Lynch just pipped at the post


Paralympic Games:Just 12 hundredths of a second denied Colin Lynch Ireland’s first medal of these Paralympic Games this evening as he lost out in the bronze medal ride-off in the Individual Pursuit at the Velodrome. Lynch had led the race up until the final moment only to lose out to 2008 Paralympic champion France’s Laurent Thirionet.

Lynch took the lead in the race from the start and maintained his advantage of over a second for the first 2000m. However, the experience of the Frenchman came through when he clawed his way back over the final 1000m to edge Lynch out of the medals by a heartbreaking 0.12 seconds.

“I hadn’t met Thirionet on the track before, but I knew I had the measure of him on the road,” the 41-year-old said afterwards. “I am very disappointed with the result, I tried a strategy and it didn’t work. Next up is the team sprint, and after that I will switch my focus to the road.”

Earlier at the Velodrome, Catherine Walsh and pilot Francine Meehan got their Paralympics off to an ideal start, recording an Irish record as they finished fifth in the one-kilometre time-trial. The Irish pair’s main event is Sunday’s 3km tandem pursuit.

Walsh, a partially sighted former track athlete who is competing at her fifth Games, was thrilled with the performance, telling reporters: “It’s a personal best and Irish record. We’re delighted. We’re happy. This was just a dress rehearsal for the 3km for us.”

Aileen McGlynn of Great Britain relinquished her title and had to settle for silver alongside pilot Helen Scott. McGlynn, who is partially sighted, and Scott clocked one minute 9.469 seconds to finish 0.550secs behind Australia’s Felicity Johnson and Stephanie Morton, who stole victory in a Paralympic record of 1min 8.919secs.

New Zealand’s Phillipa Gray and Laura Thompson claimed bronze in 1:11.245, with Lora Turnham and Fiona Duncan fourth in 1:11.479. Ireland’s Walsh and Meehan were fifth in 1:12.864.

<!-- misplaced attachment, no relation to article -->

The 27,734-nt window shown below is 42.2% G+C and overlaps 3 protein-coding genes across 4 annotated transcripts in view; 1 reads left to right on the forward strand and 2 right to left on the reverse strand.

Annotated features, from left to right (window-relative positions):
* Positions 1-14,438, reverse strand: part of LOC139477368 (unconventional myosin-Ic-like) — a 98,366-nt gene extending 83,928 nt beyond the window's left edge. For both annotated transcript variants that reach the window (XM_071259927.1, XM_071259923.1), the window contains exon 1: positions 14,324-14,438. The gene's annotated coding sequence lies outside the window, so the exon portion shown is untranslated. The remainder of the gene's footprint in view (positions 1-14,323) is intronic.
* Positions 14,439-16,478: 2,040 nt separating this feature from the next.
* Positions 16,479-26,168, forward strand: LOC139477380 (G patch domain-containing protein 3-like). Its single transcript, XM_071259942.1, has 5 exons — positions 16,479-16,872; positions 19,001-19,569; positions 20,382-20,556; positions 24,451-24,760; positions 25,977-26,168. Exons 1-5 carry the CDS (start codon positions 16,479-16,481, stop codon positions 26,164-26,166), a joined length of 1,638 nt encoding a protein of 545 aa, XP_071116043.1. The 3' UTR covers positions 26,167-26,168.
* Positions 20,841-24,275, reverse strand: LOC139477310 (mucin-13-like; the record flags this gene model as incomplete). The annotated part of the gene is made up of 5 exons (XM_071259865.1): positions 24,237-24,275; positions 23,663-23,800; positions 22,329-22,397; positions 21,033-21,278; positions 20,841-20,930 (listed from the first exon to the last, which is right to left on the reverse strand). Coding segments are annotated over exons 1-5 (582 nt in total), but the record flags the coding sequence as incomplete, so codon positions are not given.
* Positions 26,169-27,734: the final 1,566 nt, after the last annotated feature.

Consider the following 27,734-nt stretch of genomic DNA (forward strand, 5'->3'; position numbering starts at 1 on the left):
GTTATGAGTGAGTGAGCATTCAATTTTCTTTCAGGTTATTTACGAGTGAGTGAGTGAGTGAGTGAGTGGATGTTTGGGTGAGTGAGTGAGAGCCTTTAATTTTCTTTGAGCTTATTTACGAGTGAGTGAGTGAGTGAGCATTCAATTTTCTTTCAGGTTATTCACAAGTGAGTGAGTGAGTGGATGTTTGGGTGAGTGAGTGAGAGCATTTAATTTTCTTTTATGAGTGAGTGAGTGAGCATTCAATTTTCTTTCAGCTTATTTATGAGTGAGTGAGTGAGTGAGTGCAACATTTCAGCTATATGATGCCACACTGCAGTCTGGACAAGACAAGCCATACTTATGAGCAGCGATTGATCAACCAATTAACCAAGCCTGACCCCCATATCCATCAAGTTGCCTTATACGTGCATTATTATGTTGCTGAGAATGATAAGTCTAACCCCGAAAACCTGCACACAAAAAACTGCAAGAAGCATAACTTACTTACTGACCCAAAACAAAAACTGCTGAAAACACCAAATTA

Enda Smyth set his second personal nest of the Games, clocking 3:47.542 in the Individual Pursuit C3 Qualifiers. Smyth knocked 5 seconds off his previous national record and finished seventh overall.

Elsewhere, Bethany Firth will be aiming for a medal after qualifying fourth fastest for the 100 backstroke S14 final in the Aquatic Centre. And Laurence McGivern advanced to the final of the men’s 100 metres backstroke S9, taking two seconds off his Irish record in the process.

“I came here and wanted to do a PB and I’m delighted that it was enough to get me into the final, I’m up against the world’s best here so that’s what motivated me the most,” McGivern said after his heat. “Normally I swim better in the evening, I did a big PB this morning so if I can go better that would be amazing”.

Over at the Olympic Stadium, 15-year-old Heather Jameson finished seventh in the Long Jump F37/38 final. The Garristown native jumped a new best of 4.11 metres on her second attempt.

At the ExCel Arena Philip Quinlan lost his table tennis preliminary match against Great Britain’s Rob Davies 11-6, 11-6, 11-7. Rena McCarron Rooney remains hopeful that she can still progress after beating Maha Bargouthi of Jordon but she is relying on results elsewhere going her way.

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